Clothes were sorted by the mistresses for what the infants were to wear each day.  Visiting days were always one Saturday each month when a parent would come and take the children out locally for the day.  Children always looked forward to this day, as they were able to talk to their brothers and sisters.  They were dressed in their Sunday best, which was always a black overcoat and navy hat over their uniform.  They usually came back with a book or a toy and most important sweets, which they didn’t see very often.

The war was going on during this time, so good things were in short supply. Holidays were always exiting times when some of the children went to their parent’s homes for Christmas, Easter and summer holidays when Margo and Roy saw their younger brother. The children would be searching from the classroom windows for their parent and would get excited when seen and would be waiting anxiously for the bell to go for the mistress to call for that girl shouting “see you after the holiday” At Christmas one present Margo always received was a Rupert book which she took great care of and loved to flick the pages quickly to see little Rupert in the top right hand corner of each page running and jumping. To this day Margo has continued to purchase the Rupert books for her daughters when they were young, then her grandchildren, now her great grandchildren. Margo always looked after her books which were shared with her younger brother, but got lost when their little sister arrived in the family home.

It was a sad time when holidays came to an end, they returned to the school and the first night girls cried themselves to sleep. In the mornings it was all over and everyone soon settled down for the new term.  The children who had lost all relatives stayed at the school for their holiday breaks.  It was never known if they went away during holiday times.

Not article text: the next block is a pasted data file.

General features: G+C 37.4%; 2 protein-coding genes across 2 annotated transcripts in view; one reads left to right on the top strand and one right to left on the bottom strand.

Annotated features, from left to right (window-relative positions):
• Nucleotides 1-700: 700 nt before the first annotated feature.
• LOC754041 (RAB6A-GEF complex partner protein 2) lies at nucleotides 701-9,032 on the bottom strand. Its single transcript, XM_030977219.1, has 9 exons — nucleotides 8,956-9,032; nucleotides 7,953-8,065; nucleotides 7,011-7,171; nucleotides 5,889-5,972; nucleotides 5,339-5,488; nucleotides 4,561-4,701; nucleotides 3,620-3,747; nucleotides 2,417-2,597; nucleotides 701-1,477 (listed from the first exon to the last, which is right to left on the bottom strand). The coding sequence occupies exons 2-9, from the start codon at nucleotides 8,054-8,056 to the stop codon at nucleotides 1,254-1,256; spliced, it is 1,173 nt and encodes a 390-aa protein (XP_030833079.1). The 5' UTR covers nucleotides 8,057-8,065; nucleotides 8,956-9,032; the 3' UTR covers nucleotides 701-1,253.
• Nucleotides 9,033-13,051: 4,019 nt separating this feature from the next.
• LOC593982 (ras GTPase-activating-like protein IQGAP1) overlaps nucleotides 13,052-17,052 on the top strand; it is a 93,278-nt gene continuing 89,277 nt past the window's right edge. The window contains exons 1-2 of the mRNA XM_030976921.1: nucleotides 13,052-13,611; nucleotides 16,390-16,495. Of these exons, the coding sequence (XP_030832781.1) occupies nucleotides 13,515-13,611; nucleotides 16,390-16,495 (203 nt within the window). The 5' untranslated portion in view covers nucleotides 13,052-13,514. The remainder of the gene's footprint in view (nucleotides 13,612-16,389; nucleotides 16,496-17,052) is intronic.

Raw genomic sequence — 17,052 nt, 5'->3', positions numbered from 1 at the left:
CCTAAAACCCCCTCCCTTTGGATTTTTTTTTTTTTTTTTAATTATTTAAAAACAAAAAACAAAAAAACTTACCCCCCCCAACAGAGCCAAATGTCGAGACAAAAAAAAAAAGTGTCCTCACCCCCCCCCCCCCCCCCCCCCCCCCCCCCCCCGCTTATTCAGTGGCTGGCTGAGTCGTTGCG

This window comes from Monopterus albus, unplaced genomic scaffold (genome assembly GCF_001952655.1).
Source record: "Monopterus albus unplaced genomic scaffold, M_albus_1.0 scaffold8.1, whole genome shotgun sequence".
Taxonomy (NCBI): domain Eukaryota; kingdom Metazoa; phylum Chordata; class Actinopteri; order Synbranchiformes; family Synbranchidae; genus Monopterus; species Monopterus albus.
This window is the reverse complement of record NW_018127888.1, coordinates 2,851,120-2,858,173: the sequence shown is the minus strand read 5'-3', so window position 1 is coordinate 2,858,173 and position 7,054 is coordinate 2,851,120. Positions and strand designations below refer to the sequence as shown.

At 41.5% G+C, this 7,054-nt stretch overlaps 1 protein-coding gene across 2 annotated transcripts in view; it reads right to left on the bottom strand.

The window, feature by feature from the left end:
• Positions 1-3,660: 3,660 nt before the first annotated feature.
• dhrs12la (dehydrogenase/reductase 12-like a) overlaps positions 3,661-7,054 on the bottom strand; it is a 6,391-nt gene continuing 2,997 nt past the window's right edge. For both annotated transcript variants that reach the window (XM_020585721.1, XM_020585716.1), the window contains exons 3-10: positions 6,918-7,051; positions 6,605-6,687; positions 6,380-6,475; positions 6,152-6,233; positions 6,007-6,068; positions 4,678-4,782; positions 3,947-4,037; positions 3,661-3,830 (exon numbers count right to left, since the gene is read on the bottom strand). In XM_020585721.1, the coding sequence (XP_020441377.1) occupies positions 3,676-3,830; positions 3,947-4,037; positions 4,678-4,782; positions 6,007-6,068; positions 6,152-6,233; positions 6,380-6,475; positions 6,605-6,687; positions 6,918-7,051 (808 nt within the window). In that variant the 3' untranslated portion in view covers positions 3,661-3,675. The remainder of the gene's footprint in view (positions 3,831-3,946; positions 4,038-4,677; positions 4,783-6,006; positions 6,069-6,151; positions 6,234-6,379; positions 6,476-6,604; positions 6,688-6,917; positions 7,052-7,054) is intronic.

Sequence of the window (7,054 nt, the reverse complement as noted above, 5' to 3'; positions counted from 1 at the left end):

It was Easter 1941 and Margo with many other children who had their 7th birthday was being told they would be going up into the juniors the next term.  The girls would stay on the same side of the school with the big girls, the boys lived on the other side of the school.  On their return from the next holiday this is where they would be living.  

More to follow next time.  I hope you enjoy.



  1. This is really good so far.
    I had a horrible childhood,which caused a disabled life for me.
    In 2007, I started to write an autobiography,but it was too painful to continue. I would slip into deep depression, with every I therefore had to give up.
    Thank you,for sharing.

    1. Thank you for reading my mum's story. I think it was really hard for mum but somehow she struggled through. Her childhood left some terrible scars though mentally which she found hard to get to grips with and over the years she did let some things slip. She did suffer with terrible depression in the early years of her married life and was paper thin but with dad's love and that of his family she got through. It is such a shame that she did not manage to get her story published while she was alive. I feel for you and I am so sorry you have suffered. You take care now and perhaps one day you will manage to put your thoughts on paper and perhaps in time this will help. Margaret